In our digital age, everything is connected. Cars can drive themselves, Planes can fly themselves, and your Refrigerator can use the internet to tell you if you are out of milk and eggs when you are at the grocery store. The era of connectivity and immediacy of data has created a new worldwide web out of normal everyday devices. The concept of “Internet of Things” or IoT, has created functionality and convenience, but can also introduce new risks to our ecosystem.
Common definitions of IoT include (from Wikipedia) “the interconnection via the Internet of computing devices embedded in everyday objects, enabling them to send and receive data” and (from OWASP), “the proposed development of the Internet in which everyday objects have network connectivity, allowing them to send and receive data”. IoT is a game changer to consumerism, but also a game changer to the hacktivist. It changes our thinking about risk in typically non-risky areas of our lives, or of our workplace.
Identifying risks in the IoT ecosystem and managing or mitigating them can be daunting for the risk professional. The norms of criticality, materiality, and critical infrastructure don’t equate when the risk is in a benign system or device. Dealing with these risks impacts not only the organizations’ who leverage technology but requires organizations to adopt their viewpoints on third party risk.
This past month a joint research project by The Ponemon Institute and Shared Assessments Program was released to focus on the Internet of Things: A New Era of Third-Party Risk. The report highlights are shown in this infographic. The sheer volume or proliferation of connective devices is expected to double in two years; creating more challenges on how to monitor and contain risk. Key themes that emerged from the survey show the concerns risk professionals face:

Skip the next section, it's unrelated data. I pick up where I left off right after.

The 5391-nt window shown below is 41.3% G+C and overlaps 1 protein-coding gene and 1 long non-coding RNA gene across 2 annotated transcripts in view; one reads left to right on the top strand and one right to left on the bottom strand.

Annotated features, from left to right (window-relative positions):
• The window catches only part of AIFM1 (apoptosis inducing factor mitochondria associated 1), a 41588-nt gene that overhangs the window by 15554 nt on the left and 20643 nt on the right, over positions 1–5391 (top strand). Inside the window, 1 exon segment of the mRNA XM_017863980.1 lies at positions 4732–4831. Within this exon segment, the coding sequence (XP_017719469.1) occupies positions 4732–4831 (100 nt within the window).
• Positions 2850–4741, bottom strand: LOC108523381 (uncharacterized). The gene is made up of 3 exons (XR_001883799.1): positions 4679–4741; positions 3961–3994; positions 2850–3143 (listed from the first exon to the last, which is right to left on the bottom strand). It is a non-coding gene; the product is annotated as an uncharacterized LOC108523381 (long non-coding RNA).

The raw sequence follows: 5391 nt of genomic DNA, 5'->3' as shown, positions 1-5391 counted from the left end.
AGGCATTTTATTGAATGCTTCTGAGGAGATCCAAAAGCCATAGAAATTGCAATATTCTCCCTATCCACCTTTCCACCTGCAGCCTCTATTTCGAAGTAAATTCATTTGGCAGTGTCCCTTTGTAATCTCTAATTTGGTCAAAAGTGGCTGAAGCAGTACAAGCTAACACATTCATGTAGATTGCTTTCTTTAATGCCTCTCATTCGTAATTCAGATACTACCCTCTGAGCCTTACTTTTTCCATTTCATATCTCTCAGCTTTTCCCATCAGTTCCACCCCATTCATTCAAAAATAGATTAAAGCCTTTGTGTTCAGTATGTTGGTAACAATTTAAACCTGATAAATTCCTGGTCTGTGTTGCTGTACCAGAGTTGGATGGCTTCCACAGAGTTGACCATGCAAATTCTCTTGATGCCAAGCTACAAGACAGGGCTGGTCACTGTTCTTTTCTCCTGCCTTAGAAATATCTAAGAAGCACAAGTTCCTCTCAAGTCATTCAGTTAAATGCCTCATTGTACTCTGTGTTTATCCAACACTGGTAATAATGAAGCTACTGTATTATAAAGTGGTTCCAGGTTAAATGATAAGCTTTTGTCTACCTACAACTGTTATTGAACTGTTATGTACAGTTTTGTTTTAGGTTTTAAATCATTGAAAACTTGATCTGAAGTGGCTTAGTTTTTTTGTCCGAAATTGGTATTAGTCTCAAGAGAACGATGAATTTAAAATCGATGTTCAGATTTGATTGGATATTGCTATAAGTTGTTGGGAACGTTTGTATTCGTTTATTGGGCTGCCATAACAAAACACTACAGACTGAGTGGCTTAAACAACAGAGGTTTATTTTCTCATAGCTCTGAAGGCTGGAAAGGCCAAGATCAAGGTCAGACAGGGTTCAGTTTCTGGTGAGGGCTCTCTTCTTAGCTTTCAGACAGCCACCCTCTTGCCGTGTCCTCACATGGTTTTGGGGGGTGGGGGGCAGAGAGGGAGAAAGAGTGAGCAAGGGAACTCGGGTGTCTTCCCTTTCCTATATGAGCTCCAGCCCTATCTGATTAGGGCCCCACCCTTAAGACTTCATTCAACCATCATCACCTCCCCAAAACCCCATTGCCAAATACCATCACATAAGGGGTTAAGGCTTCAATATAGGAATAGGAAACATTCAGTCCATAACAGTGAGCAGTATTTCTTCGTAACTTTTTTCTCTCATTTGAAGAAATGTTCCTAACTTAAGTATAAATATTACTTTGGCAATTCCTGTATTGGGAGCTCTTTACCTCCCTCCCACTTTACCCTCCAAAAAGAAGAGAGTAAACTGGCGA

- 78% believe loss or theft of data could be caused by IoT
- 76% think a cyber-attack could be executed through IoT
- 69% of risk managers don’t regularly report to the C-Suite and Board the effectiveness or maturity of third-party risk oversight programs.
Some of the challenges in enabling security for IoT requires a multi-layered approach. Not all organizations consider IoT devices to be endpoints and may not be monitored, inventoried, or tracked like asset management. Technology will evolve, as do controls. Key areas of focus to assist with maturity risk management for IoT include:
- Integrate IoT into third party risk management reporting
- Enhance asset management processes and inventory systems
- Assess contracts and policies
- Expand third party controls to identify risks/controls unique to IoT devices
- Broaden security and awareness training to include IoT themes,
Web site standards have long been developed by industry groups, and collaboration to enhance the world-wide web. The OWASP top 10 threats have been table stakes in securing traditional web applications and eCommerce sites. When I first started in web development and eCommerce, the threats we phased were mild in comparison and complexity to our vastly connected world today. The OWASP group has expanded their tool sets and risk focus as IoT has evolved and they have created the OWASP Internet of Things Project to provide free tools to industry members on how to assess and address the risks of IoT.
We need to continue to embrace technology – the advances make up for the risks, it simply requires industry collaboration and the evolution of our risk viewpoints and perspectives, to ensure we look at risk and third party risk from a multi-dimensional point of view.
The full survey report can be downloaded from www.sharedassessments.org
OWASP tools can be seen at https://www.owasp.org/index.php/OWASP_Internet_of_Things_Project